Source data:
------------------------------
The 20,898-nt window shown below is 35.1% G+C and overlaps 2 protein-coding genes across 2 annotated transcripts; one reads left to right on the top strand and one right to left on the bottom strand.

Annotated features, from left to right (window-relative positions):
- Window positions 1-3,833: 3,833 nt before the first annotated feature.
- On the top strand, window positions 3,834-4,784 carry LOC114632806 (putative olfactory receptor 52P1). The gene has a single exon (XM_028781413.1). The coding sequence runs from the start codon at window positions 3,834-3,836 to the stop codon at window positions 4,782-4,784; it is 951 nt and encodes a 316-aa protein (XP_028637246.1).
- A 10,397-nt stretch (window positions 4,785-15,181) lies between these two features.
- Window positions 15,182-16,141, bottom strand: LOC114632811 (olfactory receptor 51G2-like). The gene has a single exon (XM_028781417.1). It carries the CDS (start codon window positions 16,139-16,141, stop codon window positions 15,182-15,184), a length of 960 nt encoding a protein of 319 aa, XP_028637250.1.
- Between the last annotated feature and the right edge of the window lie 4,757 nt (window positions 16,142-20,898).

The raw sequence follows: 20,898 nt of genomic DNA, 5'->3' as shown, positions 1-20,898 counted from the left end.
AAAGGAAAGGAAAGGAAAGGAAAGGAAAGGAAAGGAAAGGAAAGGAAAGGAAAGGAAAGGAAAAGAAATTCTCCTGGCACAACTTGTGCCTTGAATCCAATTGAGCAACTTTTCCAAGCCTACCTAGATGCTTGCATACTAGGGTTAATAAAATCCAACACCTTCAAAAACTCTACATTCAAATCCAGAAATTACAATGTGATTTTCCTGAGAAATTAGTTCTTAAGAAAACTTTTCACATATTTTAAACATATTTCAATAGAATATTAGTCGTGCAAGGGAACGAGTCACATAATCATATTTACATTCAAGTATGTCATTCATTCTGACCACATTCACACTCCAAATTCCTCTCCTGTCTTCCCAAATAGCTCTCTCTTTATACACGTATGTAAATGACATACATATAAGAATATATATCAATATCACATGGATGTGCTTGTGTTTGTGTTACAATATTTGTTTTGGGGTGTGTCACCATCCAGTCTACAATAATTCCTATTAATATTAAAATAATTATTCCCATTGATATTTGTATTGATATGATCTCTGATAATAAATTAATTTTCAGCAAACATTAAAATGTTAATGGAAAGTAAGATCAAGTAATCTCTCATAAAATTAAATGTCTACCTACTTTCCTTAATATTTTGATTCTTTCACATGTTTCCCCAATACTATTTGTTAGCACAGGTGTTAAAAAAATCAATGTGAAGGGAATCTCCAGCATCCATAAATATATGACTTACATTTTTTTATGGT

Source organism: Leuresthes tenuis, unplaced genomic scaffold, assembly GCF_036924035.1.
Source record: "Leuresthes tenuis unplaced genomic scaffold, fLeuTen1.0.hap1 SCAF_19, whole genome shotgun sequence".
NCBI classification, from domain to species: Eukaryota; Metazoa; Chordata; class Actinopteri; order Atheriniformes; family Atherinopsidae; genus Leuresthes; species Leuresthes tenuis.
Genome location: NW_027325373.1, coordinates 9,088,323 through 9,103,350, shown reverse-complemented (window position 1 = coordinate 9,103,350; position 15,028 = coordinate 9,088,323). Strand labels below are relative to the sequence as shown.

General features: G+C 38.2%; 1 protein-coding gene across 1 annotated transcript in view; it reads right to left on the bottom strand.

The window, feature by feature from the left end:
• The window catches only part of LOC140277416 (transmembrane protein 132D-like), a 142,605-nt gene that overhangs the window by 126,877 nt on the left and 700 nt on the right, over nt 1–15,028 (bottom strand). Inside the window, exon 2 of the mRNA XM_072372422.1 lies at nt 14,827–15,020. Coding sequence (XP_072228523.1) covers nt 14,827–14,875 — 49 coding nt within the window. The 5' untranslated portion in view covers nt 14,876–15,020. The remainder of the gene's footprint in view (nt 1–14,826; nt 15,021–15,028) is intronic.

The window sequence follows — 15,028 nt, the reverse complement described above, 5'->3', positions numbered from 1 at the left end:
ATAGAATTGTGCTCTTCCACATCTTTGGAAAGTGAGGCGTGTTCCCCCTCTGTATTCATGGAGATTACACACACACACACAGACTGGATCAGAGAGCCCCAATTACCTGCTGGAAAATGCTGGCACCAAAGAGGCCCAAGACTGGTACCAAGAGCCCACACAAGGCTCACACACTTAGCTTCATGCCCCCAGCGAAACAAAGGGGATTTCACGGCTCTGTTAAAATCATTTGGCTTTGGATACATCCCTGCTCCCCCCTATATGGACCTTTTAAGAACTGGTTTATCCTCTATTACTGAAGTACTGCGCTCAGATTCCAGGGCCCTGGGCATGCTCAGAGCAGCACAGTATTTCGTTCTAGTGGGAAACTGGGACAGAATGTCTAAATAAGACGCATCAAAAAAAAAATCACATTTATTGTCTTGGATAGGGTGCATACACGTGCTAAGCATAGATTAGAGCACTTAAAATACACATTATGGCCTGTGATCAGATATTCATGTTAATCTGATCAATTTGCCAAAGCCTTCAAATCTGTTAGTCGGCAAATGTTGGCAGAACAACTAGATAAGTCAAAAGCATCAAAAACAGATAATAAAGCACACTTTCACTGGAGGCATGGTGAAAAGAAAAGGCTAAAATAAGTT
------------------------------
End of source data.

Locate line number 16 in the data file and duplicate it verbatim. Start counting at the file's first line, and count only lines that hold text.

• The window catches only part of LOC140277416 (transmembrane protein 132D-like), a 142,605-nt gene that overhangs the window by 126,877 nt on the left and 700 nt on the right, over nt 1–15,028 (bottom strand). Inside the window, exon 2 of the mRNA XM_072372422.1 lies at nt 14,827–15,020. Coding sequence (XP_072228523.1) covers nt 14,827–14,875 — 49 coding nt within the window. The 5' untranslated portion in view covers nt 14,876–15,020. The remainder of the gene's footprint in view (nt 1–14,826; nt 15,021–15,028) is intronic.